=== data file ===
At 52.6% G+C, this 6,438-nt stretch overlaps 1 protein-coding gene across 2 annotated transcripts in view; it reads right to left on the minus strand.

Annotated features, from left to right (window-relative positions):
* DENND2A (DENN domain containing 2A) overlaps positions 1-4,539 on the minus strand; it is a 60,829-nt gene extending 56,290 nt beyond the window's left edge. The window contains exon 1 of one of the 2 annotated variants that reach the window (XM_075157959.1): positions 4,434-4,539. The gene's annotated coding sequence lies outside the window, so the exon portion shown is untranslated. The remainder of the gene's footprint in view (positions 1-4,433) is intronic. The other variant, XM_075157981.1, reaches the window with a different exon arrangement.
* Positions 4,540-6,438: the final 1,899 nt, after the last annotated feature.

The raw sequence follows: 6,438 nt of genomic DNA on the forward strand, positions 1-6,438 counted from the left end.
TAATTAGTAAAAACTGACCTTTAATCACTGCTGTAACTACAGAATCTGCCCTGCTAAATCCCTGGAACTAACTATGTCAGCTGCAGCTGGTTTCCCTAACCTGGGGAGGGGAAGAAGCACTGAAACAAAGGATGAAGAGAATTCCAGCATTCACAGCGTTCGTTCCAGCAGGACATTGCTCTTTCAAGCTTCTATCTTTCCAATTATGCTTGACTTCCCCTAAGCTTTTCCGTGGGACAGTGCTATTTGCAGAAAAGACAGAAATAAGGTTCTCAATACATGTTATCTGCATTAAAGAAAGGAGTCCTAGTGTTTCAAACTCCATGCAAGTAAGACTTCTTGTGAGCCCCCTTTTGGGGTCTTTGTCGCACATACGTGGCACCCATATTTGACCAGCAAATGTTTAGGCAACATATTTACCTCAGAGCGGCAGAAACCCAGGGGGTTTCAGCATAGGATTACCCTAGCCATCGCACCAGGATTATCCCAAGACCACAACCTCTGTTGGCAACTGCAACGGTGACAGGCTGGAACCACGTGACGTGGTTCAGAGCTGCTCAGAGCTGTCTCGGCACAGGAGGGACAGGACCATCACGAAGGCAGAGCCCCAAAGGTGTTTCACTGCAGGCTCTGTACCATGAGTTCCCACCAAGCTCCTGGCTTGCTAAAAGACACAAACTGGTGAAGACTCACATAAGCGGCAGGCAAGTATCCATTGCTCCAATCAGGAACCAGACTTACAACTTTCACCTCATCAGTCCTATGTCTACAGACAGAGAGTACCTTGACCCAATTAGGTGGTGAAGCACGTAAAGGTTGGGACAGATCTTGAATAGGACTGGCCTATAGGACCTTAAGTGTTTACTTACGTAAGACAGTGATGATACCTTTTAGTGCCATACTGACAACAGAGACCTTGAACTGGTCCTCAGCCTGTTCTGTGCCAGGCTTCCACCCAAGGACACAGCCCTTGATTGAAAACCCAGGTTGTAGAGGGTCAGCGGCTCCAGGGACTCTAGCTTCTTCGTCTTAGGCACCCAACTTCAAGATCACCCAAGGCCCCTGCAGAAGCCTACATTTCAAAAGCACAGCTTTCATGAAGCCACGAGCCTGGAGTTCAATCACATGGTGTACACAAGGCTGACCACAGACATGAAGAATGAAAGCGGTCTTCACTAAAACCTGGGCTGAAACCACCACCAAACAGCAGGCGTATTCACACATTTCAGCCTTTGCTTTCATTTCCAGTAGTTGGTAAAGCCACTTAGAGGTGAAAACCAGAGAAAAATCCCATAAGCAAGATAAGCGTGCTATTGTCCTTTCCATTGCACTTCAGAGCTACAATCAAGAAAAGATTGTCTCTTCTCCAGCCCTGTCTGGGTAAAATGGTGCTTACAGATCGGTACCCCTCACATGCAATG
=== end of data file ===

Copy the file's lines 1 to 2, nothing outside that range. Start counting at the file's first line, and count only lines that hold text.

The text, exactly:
At 52.6% G+C, this 6,438-nt stretch overlaps 1 protein-coding gene across 2 annotated transcripts in view; it reads right to left on the minus strand.

Annotated features, from left to right (window-relative positions):